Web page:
Intelligence reform: why it’s 1945 all over again

Like skinny ties or handlebar mustaches, what’s old is new again. Amid the current talk of better coordination among intelligence agencies in the wake of the Boston bombings, we got a reminder of what such efforts looked like in their infancy — and it turns out, they look much the same as they do today.

Our pals at the OSS Society dug up what they say might be the first -ever memo about intelligence reform. And it sounds some mighty familiar notes.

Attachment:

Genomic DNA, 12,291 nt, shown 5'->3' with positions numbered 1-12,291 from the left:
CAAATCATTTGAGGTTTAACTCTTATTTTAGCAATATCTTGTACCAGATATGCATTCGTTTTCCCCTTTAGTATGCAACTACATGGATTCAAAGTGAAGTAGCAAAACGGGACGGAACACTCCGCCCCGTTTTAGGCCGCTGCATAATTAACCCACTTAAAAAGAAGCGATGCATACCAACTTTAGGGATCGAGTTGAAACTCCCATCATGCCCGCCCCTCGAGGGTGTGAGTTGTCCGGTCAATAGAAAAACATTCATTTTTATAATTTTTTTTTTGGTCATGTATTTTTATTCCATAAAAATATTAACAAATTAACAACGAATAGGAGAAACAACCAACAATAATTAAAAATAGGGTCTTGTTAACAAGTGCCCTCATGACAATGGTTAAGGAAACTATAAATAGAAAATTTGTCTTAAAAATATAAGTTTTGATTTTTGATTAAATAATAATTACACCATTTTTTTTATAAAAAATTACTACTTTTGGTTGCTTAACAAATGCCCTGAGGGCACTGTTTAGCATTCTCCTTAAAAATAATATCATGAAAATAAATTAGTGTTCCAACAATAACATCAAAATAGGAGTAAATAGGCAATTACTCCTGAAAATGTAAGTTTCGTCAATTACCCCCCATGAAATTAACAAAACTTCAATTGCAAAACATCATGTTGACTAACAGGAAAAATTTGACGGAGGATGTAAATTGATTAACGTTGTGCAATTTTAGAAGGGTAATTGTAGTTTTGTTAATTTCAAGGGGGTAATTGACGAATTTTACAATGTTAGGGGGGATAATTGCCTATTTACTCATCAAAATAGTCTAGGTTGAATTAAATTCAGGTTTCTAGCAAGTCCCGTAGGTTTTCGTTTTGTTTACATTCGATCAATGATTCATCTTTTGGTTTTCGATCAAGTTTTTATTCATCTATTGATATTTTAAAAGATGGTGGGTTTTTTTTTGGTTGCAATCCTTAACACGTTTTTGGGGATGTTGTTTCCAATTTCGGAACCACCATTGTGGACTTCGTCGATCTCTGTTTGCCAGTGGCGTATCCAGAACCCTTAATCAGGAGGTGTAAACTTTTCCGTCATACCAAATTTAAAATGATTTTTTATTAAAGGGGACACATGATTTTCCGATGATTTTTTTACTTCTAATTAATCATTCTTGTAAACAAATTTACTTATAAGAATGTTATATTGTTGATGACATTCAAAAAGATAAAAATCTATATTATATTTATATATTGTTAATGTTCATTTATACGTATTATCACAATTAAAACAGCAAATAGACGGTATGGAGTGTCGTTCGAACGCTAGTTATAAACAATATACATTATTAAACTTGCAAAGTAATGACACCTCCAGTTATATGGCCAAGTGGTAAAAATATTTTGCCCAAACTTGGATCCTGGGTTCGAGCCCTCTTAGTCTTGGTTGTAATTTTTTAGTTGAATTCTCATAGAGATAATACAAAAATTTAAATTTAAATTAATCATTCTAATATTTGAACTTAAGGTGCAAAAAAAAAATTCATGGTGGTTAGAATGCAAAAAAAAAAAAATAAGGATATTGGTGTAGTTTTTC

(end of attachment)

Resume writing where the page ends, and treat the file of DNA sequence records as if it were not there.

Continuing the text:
Society president Charles Pinck discovered the 1945 missive from General William Donovan, the founder of the OSS — which was the precursor to the CIA — to President Truman, in documents from the Truman Library. In the memo, Donovan expresses concern about splintering off intelligence functions from the OSS to other agencies. “Whatever agency has the duty of intelligence should have it as a complete whole,” he writes. “To do otherwise would be to add chaos to existing confusion in the intelligence field.”


Emily Heil is the co-author of the Reliable Source and previously helped pen the In the Loop column with Al Kamen.
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